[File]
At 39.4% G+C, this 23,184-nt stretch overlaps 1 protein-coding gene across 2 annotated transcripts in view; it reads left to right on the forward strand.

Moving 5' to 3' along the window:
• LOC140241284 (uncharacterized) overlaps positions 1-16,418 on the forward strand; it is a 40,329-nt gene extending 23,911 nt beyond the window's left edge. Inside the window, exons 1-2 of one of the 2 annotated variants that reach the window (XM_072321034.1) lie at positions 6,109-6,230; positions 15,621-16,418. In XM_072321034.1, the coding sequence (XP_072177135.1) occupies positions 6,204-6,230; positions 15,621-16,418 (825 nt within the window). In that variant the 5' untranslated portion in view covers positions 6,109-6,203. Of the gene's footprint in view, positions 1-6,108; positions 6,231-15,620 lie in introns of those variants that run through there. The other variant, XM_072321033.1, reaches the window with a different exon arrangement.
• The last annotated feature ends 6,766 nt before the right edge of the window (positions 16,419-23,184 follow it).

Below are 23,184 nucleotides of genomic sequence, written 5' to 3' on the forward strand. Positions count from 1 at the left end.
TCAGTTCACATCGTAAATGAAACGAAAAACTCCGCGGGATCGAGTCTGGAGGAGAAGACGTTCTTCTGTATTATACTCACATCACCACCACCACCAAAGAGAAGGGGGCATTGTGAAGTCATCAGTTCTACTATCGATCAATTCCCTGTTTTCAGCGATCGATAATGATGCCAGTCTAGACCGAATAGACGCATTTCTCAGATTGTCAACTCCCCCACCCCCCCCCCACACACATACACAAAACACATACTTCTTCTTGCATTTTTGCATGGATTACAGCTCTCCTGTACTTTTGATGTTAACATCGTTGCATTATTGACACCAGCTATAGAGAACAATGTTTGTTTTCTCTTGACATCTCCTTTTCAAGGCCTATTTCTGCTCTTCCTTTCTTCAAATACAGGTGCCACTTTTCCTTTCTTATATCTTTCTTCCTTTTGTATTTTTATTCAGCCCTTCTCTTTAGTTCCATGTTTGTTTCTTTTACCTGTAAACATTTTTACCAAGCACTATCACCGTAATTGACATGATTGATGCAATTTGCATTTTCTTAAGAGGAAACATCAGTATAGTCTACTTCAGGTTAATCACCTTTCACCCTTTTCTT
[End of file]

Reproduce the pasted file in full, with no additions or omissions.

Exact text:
At 39.4% G+C, this 23,184-nt stretch overlaps 1 protein-coding gene across 2 annotated transcripts in view; it reads left to right on the forward strand.

Moving 5' to 3' along the window:
• LOC140241284 (uncharacterized) overlaps positions 1-16,418 on the forward strand; it is a 40,329-nt gene extending 23,911 nt beyond the window's left edge. Inside the window, exons 1-2 of one of the 2 annotated variants that reach the window (XM_072321034.1) lie at positions 6,109-6,230; positions 15,621-16,418. In XM_072321034.1, the coding sequence (XP_072177135.1) occupies positions 6,204-6,230; positions 15,621-16,418 (825 nt within the window). In that variant the 5' untranslated portion in view covers positions 6,109-6,203. Of the gene's footprint in view, positions 1-6,108; positions 6,231-15,620 lie in introns of those variants that run through there. The other variant, XM_072321033.1, reaches the window with a different exon arrangement.
• The last annotated feature ends 6,766 nt before the right edge of the window (positions 16,419-23,184 follow it).

Below are 23,184 nucleotides of genomic sequence, written 5' to 3' on the forward strand. Positions count from 1 at the left end.
TCAGTTCACATCGTAAATGAAACGAAAAACTCCGCGGGATCGAGTCTGGAGGAGAAGACGTTCTTCTGTATTATACTCACATCACCACCACCACCAAAGAGAAGGGGGCATTGTGAAGTCATCAGTTCTACTATCGATCAATTCCCTGTTTTCAGCGATCGATAATGATGCCAGTCTAGACCGAATAGACGCATTTCTCAGATTGTCAACTCCCCCACCCCCCCCCCACACACATACACAAAACACATACTTCTTCTTGCATTTTTGCATGGATTACAGCTCTCCTGTACTTTTGATGTTAACATCGTTGCATTATTGACACCAGCTATAGAGAACAATGTTTGTTTTCTCTTGACATCTCCTTTTCAAGGCCTATTTCTGCTCTTCCTTTCTTCAAATACAGGTGCCACTTTTCCTTTCTTATATCTTTCTTCCTTTTGTATTTTTATTCAGCCCTTCTCTTTAGTTCCATGTTTGTTTCTTTTACCTGTAAACATTTTTACCAAGCACTATCACCGTAATTGACATGATTGATGCAATTTGCATTTTCTTAAGAGGAAACATCAGTATAGTCTACTTCAGGTTAATCACCTTTCACCCTTTTCTT